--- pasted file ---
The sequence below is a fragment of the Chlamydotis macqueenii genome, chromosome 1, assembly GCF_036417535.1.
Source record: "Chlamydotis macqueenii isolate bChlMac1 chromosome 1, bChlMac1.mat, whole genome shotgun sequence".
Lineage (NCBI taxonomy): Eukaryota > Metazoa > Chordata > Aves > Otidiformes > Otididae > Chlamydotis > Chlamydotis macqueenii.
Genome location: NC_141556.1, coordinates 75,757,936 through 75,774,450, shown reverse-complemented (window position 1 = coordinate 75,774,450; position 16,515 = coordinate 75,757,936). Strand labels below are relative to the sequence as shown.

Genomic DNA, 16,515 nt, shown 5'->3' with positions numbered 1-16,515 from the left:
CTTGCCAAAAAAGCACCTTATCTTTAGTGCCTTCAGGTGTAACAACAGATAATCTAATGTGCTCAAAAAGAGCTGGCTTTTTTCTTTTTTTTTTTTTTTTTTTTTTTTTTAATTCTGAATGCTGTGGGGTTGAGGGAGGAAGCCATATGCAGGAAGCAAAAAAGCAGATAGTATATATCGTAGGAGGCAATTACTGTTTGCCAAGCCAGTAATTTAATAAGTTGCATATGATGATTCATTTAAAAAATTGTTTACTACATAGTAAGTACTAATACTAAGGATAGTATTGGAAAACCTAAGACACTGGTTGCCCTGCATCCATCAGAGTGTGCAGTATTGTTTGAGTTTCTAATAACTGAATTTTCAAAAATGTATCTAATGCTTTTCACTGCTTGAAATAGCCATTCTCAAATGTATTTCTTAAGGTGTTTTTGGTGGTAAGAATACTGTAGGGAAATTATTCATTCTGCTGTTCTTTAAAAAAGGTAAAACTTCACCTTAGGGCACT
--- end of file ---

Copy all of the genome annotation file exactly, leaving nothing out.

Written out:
The sequence below is a fragment of the Chlamydotis macqueenii genome, chromosome 1, assembly GCF_036417535.1.
Source record: "Chlamydotis macqueenii isolate bChlMac1 chromosome 1, bChlMac1.mat, whole genome shotgun sequence".
Lineage (NCBI taxonomy): Eukaryota > Metazoa > Chordata > Aves > Otidiformes > Otididae > Chlamydotis > Chlamydotis macqueenii.
Genome location: NC_141556.1, coordinates 75,757,936 through 75,774,450, shown reverse-complemented (window position 1 = coordinate 75,774,450; position 16,515 = coordinate 75,757,936). Strand labels below are relative to the sequence as shown.

Genomic DNA, 16,515 nt, shown 5'->3' with positions numbered 1-16,515 from the left:
CTTGCCAAAAAAGCACCTTATCTTTAGTGCCTTCAGGTGTAACAACAGATAATCTAATGTGCTCAAAAAGAGCTGGCTTTTTTCTTTTTTTTTTTTTTTTTTTTTTTTTTAATTCTGAATGCTGTGGGGTTGAGGGAGGAAGCCATATGCAGGAAGCAAAAAAGCAGATAGTATATATCGTAGGAGGCAATTACTGTTTGCCAAGCCAGTAATTTAATAAGTTGCATATGATGATTCATTTAAAAAATTGTTTACTACATAGTAAGTACTAATACTAAGGATAGTATTGGAAAACCTAAGACACTGGTTGCCCTGCATCCATCAGAGTGTGCAGTATTGTTTGAGTTTCTAATAACTGAATTTTCAAAAATGTATCTAATGCTTTTCACTGCTTGAAATAGCCATTCTCAAATGTATTTCTTAAGGTGTTTTTGGTGGTAAGAATACTGTAGGGAAATTATTCATTCTGCTGTTCTTTAAAAAAGGTAAAACTTCACCTTAGGGCACT